Those of us fortunate enough to have had a mentor early on in our career know the vital role this individual played in helping to influence and shape who we became. Mentors encourage us to tap into our strengths, gain the self-confidence to go after our dreams, provide direction and expertise, and even open doors to opportunities that may otherwise not have been available. Paying it forward by becoming a mentor yourself is one of the most rewarding roles you can undertake. Here are several ways to become a more effective mentor and to better connect with your mentee(s).
- Choose a mentee carefully.
Mentorship will no doubt take time away from your work and even family obligations. Make sure you have the bandwidth to take on a mentee. Also, be sure your investment is in someone with whom you can have a productive relationship and that the mentorship will be a good fit. As the mentor, you want to know that your mentee will benefit from what you have to offer.
- Understand the mentorship relationship and everyone’s expectations.
The majority of mentorships in a work or academic environment involve a person in a senior position coaching and guiding a new employee or student. It’s important for both parties to talk about one another’s expectations and set the ground rules. For example, how often will you meet with your mentees, and what is the time frame for the mentorship? Ask about the mentees’ goals and what they want to learn so you can best determine how you can help them. Discussing the various aspects of the mentorship will also help establish good communication at the outset.
- Keep engaged.
Mentoring involves an ongoing commitment, so be sure you’re ready to take this on – not only when you first begin the relationship but throughout the arrangement. Establish a schedule of mentoring activities to which you can adhere to keep everything on track. It will help you prioritize your commitments and show your mentee how serious you are about the mentorship relationship. Set up regular check-ins via email, a virtual platform, or in-person meetings.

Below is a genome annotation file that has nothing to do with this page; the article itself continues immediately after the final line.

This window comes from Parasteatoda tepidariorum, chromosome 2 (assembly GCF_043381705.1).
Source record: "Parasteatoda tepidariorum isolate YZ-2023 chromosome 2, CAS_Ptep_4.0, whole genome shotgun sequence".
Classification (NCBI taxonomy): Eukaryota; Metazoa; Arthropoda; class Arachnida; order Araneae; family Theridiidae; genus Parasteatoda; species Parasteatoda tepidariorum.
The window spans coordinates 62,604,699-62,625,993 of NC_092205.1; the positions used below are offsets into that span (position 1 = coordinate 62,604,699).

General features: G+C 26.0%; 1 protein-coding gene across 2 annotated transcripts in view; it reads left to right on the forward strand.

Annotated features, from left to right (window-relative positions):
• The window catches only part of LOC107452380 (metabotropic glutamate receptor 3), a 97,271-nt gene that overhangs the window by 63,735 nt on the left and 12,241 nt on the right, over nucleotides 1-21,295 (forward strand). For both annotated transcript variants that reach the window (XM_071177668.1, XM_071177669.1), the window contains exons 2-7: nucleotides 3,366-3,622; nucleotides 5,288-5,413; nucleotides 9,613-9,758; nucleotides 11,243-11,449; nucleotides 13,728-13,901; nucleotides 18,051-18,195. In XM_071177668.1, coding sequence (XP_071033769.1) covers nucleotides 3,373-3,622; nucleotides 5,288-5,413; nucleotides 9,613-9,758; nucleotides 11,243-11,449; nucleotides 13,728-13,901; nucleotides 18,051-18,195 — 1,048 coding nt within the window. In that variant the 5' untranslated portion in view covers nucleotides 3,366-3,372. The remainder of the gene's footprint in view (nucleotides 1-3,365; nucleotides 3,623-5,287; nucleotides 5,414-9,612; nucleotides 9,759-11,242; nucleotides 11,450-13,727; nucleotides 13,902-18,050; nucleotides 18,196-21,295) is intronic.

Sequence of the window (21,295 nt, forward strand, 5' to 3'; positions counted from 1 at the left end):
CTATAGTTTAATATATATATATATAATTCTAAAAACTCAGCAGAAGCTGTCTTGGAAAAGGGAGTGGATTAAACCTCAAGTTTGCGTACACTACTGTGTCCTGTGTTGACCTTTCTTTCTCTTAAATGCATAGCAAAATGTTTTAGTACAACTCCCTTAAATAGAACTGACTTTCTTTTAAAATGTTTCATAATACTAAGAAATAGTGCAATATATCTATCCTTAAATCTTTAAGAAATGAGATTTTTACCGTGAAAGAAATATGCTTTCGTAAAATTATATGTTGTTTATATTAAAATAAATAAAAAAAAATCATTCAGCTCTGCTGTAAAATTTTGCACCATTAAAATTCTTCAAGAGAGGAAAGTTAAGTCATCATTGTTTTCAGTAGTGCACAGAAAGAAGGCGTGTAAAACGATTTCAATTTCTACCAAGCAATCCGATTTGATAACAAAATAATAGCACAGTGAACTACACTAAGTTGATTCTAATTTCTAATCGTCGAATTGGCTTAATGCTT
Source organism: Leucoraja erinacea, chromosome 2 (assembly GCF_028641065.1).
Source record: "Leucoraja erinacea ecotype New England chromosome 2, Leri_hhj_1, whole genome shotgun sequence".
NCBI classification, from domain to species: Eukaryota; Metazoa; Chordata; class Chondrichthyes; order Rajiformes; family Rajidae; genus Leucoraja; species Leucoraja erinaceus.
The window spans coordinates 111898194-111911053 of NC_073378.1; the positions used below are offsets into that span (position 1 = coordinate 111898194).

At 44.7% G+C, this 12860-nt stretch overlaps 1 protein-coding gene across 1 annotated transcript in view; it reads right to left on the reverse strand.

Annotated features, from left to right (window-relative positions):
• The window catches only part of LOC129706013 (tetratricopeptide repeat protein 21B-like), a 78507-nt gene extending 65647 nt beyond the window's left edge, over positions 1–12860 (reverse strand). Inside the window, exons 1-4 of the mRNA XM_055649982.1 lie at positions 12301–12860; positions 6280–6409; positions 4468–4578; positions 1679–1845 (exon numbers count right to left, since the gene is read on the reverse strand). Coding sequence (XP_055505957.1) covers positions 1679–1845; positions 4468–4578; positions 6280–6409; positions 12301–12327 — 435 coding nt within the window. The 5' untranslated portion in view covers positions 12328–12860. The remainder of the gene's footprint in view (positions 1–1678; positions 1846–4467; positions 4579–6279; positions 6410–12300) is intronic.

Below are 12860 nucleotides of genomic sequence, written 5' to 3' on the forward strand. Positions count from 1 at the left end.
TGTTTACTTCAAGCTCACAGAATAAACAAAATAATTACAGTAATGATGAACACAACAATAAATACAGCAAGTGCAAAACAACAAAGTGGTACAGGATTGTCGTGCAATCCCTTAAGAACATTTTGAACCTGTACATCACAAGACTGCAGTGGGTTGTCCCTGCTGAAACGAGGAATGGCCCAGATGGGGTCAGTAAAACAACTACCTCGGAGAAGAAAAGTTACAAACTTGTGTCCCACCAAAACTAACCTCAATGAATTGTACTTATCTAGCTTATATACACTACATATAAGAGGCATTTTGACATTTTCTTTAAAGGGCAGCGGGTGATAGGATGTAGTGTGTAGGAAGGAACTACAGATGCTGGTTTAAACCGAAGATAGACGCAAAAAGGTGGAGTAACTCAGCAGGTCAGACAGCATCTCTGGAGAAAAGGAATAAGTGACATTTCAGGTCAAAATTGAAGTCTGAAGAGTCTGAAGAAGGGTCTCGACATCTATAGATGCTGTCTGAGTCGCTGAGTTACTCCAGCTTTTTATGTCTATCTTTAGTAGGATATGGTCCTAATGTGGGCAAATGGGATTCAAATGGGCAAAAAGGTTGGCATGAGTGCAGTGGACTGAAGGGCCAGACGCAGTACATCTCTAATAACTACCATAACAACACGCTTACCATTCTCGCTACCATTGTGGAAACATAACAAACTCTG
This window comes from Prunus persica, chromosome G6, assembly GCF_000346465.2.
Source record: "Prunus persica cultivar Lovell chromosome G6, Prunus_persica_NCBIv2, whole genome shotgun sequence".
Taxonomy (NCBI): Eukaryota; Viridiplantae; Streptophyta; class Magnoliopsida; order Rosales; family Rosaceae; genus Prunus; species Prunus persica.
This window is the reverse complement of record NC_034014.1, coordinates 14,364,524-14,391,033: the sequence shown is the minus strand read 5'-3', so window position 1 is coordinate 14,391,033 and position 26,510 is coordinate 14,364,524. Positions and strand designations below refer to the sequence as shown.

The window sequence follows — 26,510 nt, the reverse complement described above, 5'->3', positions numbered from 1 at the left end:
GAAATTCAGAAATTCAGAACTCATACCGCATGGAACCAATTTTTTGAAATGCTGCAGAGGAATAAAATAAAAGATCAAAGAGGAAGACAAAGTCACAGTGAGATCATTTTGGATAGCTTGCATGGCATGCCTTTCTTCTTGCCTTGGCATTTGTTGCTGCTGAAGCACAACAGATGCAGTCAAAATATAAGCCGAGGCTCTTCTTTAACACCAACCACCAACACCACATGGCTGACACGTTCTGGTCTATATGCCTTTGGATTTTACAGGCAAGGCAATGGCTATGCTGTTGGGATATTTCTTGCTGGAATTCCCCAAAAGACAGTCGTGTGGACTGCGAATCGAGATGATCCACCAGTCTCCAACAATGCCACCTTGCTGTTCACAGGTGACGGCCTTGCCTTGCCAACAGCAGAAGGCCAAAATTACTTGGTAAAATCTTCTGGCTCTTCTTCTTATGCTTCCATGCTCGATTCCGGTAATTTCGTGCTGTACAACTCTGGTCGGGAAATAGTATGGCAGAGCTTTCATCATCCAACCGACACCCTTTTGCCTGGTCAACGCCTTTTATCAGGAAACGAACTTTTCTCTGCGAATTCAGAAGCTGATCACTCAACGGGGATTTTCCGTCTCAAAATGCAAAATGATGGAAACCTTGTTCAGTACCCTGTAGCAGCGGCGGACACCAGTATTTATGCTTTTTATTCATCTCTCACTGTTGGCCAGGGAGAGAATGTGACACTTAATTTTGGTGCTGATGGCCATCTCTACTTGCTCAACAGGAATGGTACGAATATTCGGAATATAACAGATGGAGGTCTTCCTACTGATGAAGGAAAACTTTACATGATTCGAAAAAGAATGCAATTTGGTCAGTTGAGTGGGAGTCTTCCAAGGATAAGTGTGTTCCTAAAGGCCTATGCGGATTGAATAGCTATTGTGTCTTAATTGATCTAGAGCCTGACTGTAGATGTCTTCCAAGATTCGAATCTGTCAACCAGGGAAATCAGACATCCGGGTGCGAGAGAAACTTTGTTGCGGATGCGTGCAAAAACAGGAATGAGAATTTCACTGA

- Foster trust.
Ensure mentees feel the environment in which they are working is a safe and transparent one. Mentees will often share their vulnerabilities, weaknesses, concerns, and even their fears with you. They don’t want to feel judged or as if they may miss out on an opportunity because they opened up to you about a particular issue or situation.
You’re also in a position of authority as the mentor, so be as forthright as possible. For example, a position for which a mentee wanted to apply became available. I discussed the position with my mentee and explained that he was not ready to take the leap at that time, as there was more to learn before he would be able to excel in the position. He respected my honesty, and we worked together toward achieving his goal.
- Share your experience.
Be relatable in order to break down the barriers between you and the mentee. Share your own experience – both successes and failures. In your opening up about some of the mistakes you’ve made, a mentee will gain confidence. Knowing a successful individual stumbled along the way is reassuring to someone just starting out. Let your mentee know it’s okay to make missteps. Sharing your journey and how you overcame a specific situation will serve as a teaching moment and help solidify a trusting relationship with your mentee.
- Listen carefully.
Take the time to really listen to your mentee before offering any advice. Sometimes a concern or challenge involves more than what a mentee is communicating at the time. Ask questions and dig deeper so that you can provide advice that gets to the heart of the matter and can facilitate the goals of your mentee.
- Expect performance from your mentee.
Mentees want to learn and grow. Look to push their capabilities, so they get the most out of a mentorship. Acknowledge their achievements. We all want kudos for doing a great job.
It’s important not to come off as knowing everything and being intimidating. Your objective as a mentor is to coach, learn, and guide your mentees. Keep the line of communication open and stay in tune with your mentee’s aspirations.
Written by Dr. Joel Lavine.
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